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Haunted Hayride Succeeds In Serving Up Terror
The crowd of clowns, "the floating head" and the huge spiders, both those crawling on the ground at the entrance and those descending from the trees in the woods, were among the most popular scary scenes at the Halloween Haunted Hayride, according to one viewer.

Others found the group of headless corpses sitting watching an outdoor horror movie at the far end of the ride disturbing, while a bloodstained surgery scene also added to the eerie feeling.

Riverbank Recreation Department staffers, with the help of many volunteers including most of Riverbank High's drama students and members of the Karate for Kids school again staged their close encounter with horror in the dark woods of Jacob Myers Park on Friday and Saturday evening.

Actually, it wasn't a hayride this time because the organizers had substituted real wooden benches in the trailers for the itchy but authentic hay bales the riders used to sit on. The number of riders this year seemed "lighter," said Scott McRitchie, who joins Scott Pettit each year in loading the wagons, five of them doing three runs per hour carrying 15 people apiece. He estimated 450 riders for the Friday hayride and 550 on Saturday.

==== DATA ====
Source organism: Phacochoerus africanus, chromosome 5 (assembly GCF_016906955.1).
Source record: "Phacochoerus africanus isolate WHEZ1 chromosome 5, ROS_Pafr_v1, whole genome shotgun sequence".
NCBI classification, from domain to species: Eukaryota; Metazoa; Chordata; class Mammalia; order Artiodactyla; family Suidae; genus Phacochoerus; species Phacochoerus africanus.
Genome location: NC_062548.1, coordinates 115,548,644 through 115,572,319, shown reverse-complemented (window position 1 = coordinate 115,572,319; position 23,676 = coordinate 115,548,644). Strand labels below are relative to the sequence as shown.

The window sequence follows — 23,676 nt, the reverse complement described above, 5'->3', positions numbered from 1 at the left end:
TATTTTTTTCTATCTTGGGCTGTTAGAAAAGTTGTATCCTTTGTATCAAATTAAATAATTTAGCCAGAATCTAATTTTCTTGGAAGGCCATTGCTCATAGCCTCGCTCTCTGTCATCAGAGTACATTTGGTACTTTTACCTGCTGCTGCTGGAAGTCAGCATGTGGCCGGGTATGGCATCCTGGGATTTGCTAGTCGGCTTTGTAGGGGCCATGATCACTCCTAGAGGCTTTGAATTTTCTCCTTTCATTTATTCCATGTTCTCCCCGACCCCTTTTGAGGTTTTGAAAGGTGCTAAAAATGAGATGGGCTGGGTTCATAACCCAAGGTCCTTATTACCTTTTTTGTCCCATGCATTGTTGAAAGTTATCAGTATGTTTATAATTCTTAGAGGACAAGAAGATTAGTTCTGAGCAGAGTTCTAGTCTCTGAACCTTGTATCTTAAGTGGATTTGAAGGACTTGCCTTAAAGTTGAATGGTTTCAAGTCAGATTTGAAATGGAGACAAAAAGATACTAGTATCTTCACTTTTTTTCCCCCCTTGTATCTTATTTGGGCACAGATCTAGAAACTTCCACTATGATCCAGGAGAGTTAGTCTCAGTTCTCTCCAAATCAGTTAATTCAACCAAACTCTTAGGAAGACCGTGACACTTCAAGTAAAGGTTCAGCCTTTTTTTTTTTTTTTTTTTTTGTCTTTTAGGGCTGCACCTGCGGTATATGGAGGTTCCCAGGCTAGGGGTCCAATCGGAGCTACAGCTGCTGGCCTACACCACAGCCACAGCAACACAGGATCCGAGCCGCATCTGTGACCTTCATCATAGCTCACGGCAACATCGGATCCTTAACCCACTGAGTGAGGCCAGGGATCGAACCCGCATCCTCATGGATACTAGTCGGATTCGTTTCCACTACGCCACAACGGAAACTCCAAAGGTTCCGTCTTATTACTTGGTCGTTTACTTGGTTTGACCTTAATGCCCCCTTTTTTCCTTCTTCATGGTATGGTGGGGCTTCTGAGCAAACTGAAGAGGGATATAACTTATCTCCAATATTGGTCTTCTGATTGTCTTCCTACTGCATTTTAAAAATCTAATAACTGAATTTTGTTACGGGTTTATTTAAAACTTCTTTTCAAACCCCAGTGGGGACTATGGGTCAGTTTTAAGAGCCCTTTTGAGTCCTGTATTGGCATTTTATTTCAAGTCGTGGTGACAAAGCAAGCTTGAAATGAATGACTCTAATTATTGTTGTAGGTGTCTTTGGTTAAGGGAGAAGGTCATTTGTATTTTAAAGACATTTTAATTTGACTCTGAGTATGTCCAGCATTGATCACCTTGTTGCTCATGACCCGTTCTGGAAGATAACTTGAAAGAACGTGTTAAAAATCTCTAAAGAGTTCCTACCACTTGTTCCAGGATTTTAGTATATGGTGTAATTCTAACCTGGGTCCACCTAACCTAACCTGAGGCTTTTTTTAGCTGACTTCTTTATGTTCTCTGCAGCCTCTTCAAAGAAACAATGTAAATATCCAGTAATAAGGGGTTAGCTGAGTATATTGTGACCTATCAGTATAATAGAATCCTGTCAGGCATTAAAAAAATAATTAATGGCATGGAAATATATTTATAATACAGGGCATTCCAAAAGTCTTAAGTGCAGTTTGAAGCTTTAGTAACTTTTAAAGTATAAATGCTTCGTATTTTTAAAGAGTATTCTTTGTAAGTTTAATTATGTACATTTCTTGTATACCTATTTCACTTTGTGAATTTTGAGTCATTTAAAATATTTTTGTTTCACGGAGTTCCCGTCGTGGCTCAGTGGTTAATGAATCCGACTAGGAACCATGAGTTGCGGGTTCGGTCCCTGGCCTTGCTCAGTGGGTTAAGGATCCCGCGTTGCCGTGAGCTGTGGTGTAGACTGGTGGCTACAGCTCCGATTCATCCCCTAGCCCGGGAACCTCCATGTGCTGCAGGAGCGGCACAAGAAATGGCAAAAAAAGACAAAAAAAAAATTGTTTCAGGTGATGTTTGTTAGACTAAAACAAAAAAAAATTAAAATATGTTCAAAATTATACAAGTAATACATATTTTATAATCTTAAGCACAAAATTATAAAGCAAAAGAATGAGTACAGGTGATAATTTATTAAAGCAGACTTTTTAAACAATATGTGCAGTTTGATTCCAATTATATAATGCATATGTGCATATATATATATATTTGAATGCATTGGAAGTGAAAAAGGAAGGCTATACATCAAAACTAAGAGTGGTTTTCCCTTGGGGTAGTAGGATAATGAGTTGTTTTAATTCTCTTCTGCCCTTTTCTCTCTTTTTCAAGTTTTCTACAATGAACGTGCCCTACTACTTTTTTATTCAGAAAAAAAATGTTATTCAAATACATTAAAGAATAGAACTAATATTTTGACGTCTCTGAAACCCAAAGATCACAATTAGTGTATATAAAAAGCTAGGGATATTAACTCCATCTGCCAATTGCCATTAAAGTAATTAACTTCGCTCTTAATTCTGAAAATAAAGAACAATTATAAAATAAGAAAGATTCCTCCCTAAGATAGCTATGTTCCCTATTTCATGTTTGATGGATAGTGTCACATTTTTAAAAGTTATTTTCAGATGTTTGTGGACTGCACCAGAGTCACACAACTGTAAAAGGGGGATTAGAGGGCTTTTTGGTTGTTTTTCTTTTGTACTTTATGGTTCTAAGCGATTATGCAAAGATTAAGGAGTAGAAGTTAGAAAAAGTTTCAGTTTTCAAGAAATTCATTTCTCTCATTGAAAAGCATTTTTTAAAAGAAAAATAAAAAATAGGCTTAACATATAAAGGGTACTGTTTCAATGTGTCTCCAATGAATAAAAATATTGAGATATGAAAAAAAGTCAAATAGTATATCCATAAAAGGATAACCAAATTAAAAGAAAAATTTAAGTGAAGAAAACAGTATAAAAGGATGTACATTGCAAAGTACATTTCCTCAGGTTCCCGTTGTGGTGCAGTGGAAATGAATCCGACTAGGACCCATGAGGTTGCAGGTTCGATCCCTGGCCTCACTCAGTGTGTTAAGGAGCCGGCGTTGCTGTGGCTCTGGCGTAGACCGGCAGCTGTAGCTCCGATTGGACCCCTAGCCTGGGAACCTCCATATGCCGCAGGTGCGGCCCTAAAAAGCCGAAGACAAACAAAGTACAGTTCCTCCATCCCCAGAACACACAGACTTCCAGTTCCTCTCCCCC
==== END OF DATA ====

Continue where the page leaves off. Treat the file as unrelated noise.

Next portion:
The actual figures, according to a Riverbank City Hall spokesperson, were 370 on Friday and 591 on Saturday including children of three and under, who rode for free.

Pettit complimented his volunteers from Karate for Kids who ran a snack bar at the event and raised funds for the coming Christmas festival and Riverbank Cares that dispenses food and toys to the needy over the holidays.

The karate school donated hot dogs and popcorn plus hot chocolate and coffee to all the hayride helpers, McRitchie noted.

One of the most elaborate scenes on the ride was the first on the right where Craig Gamble with his neighbor Aaron Gobel and a granddaughter and stepdaughter had built a graveyard with skulls on posts, spiders, a raven, an open coffin and the figure of a white faced monk standing guard at the entrance. There was a lot of detail in the scene by day that was not obvious in the darkness lit only by flashing strobe lights.

Across the way on the left, several hooded actors from the high school drama department hovered over a figure whose entrails they appeared to be tearing out of his chest. They were planning to have a witches' cauldron and practice for the scene from Macbeth due for performance at the high school next week, they admitted, but had mislaid the cauldron and had to improvise.